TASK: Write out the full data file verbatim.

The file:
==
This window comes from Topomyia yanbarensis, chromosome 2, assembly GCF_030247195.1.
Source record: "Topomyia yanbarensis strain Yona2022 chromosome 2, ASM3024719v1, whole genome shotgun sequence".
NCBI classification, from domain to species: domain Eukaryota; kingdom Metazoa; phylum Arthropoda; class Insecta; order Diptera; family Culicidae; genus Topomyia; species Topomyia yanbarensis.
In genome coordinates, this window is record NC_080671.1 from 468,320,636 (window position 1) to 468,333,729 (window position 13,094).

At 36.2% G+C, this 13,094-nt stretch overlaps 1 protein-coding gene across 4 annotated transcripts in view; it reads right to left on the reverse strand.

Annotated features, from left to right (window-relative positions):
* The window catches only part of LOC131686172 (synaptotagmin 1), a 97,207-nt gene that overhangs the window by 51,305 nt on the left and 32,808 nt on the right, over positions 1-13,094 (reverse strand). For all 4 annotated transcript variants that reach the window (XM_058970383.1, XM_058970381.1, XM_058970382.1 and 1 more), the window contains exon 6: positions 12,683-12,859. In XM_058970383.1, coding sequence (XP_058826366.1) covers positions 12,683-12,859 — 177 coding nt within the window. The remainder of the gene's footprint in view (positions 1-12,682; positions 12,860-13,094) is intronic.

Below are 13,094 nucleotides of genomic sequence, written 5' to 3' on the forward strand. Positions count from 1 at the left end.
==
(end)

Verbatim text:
This window comes from Topomyia yanbarensis, chromosome 2, assembly GCF_030247195.1.
Source record: "Topomyia yanbarensis strain Yona2022 chromosome 2, ASM3024719v1, whole genome shotgun sequence".
NCBI classification, from domain to species: domain Eukaryota; kingdom Metazoa; phylum Arthropoda; class Insecta; order Diptera; family Culicidae; genus Topomyia; species Topomyia yanbarensis.
In genome coordinates, this window is record NC_080671.1 from 468,320,636 (window position 1) to 468,333,729 (window position 13,094).

At 36.2% G+C, this 13,094-nt stretch overlaps 1 protein-coding gene across 4 annotated transcripts in view; it reads right to left on the reverse strand.

Annotated features, from left to right (window-relative positions):
* The window catches only part of LOC131686172 (synaptotagmin 1), a 97,207-nt gene that overhangs the window by 51,305 nt on the left and 32,808 nt on the right, over positions 1-13,094 (reverse strand). For all 4 annotated transcript variants that reach the window (XM_058970383.1, XM_058970381.1, XM_058970382.1 and 1 more), the window contains exon 6: positions 12,683-12,859. In XM_058970383.1, coding sequence (XP_058826366.1) covers positions 12,683-12,859 — 177 coding nt within the window. The remainder of the gene's footprint in view (positions 1-12,682; positions 12,860-13,094) is intronic.

Below are 13,094 nucleotides of genomic sequence, written 5' to 3' on the forward strand. Positions count from 1 at the left end.